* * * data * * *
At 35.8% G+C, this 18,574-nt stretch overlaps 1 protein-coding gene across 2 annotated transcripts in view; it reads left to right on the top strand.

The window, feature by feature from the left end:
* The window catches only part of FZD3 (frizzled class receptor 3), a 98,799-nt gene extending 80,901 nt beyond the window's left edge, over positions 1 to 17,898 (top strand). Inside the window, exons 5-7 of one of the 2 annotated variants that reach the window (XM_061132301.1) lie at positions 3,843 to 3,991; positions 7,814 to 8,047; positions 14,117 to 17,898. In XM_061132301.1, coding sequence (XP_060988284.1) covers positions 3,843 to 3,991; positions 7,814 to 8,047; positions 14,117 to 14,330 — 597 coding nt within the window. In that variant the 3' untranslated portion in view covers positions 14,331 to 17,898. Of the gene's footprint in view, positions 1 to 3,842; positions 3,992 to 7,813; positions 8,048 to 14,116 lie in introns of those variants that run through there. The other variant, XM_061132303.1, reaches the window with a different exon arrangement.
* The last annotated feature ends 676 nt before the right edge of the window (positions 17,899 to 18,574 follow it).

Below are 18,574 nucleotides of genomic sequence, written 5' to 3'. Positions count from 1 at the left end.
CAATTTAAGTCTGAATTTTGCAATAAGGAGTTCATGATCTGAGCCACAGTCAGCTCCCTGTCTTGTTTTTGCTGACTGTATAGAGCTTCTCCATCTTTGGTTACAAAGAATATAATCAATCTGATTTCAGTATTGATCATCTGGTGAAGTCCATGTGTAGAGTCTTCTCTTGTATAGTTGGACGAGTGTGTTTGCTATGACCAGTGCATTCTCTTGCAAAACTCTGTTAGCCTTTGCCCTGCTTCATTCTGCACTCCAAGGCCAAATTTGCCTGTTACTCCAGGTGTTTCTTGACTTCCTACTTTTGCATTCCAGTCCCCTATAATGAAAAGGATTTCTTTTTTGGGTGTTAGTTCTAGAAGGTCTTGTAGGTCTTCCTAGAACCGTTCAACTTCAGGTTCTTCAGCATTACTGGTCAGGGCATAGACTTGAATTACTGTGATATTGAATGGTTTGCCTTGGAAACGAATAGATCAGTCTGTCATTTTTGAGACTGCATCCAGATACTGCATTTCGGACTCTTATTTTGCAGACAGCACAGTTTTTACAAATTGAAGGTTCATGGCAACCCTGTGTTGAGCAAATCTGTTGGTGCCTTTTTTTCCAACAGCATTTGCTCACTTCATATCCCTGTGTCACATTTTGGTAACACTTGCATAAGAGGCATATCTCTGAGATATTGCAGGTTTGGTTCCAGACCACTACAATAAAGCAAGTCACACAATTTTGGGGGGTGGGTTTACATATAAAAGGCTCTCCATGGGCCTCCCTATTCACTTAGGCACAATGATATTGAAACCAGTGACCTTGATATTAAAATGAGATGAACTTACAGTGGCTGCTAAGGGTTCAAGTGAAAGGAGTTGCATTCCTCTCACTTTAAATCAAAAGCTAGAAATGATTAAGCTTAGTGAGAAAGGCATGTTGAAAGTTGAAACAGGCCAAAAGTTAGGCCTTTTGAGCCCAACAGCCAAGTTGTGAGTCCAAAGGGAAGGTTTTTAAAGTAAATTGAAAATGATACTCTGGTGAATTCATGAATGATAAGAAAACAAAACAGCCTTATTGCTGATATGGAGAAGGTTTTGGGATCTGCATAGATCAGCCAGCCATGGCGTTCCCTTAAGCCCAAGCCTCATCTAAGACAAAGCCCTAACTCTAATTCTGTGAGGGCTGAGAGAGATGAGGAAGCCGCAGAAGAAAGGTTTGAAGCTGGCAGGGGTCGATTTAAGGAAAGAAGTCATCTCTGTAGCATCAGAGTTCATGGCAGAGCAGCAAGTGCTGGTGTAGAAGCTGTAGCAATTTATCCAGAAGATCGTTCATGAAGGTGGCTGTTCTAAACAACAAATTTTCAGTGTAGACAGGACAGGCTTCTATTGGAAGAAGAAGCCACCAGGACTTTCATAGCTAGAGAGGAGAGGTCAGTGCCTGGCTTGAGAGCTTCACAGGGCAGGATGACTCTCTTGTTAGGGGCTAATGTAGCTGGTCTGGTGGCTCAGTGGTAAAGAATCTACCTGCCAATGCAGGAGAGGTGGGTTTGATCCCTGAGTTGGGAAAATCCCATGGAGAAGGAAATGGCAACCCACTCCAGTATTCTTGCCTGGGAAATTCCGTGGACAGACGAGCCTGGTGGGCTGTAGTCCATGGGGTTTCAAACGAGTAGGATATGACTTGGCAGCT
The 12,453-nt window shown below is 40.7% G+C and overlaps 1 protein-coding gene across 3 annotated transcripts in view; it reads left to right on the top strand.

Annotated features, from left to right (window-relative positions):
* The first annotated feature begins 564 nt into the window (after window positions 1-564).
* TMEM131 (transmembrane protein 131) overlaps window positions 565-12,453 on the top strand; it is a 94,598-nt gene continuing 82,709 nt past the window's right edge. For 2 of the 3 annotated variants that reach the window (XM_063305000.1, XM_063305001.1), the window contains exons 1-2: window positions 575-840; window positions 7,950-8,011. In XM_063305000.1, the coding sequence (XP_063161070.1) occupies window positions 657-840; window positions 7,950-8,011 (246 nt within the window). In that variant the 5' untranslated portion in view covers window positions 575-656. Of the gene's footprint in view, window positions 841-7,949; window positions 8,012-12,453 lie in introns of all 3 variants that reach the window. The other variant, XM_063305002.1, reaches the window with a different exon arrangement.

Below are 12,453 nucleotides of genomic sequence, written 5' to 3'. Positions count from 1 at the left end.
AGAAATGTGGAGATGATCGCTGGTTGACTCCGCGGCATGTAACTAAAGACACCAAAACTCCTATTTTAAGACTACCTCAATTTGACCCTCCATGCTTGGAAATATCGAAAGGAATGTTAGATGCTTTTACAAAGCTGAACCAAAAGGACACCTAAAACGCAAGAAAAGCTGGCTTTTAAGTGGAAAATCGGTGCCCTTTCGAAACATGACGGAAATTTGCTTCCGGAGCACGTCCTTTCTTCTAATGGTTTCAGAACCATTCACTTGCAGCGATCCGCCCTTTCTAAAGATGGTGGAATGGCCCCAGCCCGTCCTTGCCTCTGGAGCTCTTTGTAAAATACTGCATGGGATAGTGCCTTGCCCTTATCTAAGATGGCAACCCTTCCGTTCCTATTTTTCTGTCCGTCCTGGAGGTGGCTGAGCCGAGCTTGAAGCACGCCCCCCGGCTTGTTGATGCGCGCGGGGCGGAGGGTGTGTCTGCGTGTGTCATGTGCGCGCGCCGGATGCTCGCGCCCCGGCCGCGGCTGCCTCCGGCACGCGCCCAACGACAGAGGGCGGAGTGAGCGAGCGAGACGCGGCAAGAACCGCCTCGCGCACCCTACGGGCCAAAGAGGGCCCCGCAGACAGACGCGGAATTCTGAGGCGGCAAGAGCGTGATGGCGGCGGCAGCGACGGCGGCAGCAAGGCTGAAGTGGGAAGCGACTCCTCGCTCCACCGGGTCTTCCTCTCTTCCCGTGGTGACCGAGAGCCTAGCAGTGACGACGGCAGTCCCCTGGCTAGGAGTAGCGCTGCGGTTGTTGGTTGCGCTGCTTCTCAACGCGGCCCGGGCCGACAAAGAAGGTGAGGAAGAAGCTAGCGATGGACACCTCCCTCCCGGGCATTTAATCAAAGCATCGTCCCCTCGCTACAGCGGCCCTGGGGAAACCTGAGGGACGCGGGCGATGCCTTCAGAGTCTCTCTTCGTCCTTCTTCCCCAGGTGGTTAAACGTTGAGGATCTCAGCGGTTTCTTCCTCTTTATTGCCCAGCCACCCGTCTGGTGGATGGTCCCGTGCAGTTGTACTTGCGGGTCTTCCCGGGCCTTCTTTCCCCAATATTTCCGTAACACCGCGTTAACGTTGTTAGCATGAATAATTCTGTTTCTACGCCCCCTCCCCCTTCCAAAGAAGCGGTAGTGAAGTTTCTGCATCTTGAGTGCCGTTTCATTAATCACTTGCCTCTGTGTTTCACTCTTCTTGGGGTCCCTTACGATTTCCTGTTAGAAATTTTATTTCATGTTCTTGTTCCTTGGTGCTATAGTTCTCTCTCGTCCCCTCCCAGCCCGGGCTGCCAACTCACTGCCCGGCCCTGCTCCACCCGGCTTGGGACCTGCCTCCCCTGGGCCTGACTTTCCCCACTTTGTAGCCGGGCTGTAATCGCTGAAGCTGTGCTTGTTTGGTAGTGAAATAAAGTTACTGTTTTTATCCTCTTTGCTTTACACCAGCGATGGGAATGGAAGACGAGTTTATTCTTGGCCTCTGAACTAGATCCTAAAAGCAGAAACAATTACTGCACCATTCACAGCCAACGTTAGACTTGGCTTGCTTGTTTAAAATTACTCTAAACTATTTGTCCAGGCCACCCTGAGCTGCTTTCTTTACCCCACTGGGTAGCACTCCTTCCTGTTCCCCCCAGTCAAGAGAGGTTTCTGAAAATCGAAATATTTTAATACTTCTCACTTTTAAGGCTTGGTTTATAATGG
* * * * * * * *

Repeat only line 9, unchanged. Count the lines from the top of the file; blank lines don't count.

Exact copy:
* The first annotated feature begins 564 nt into the window (after window positions 1-564).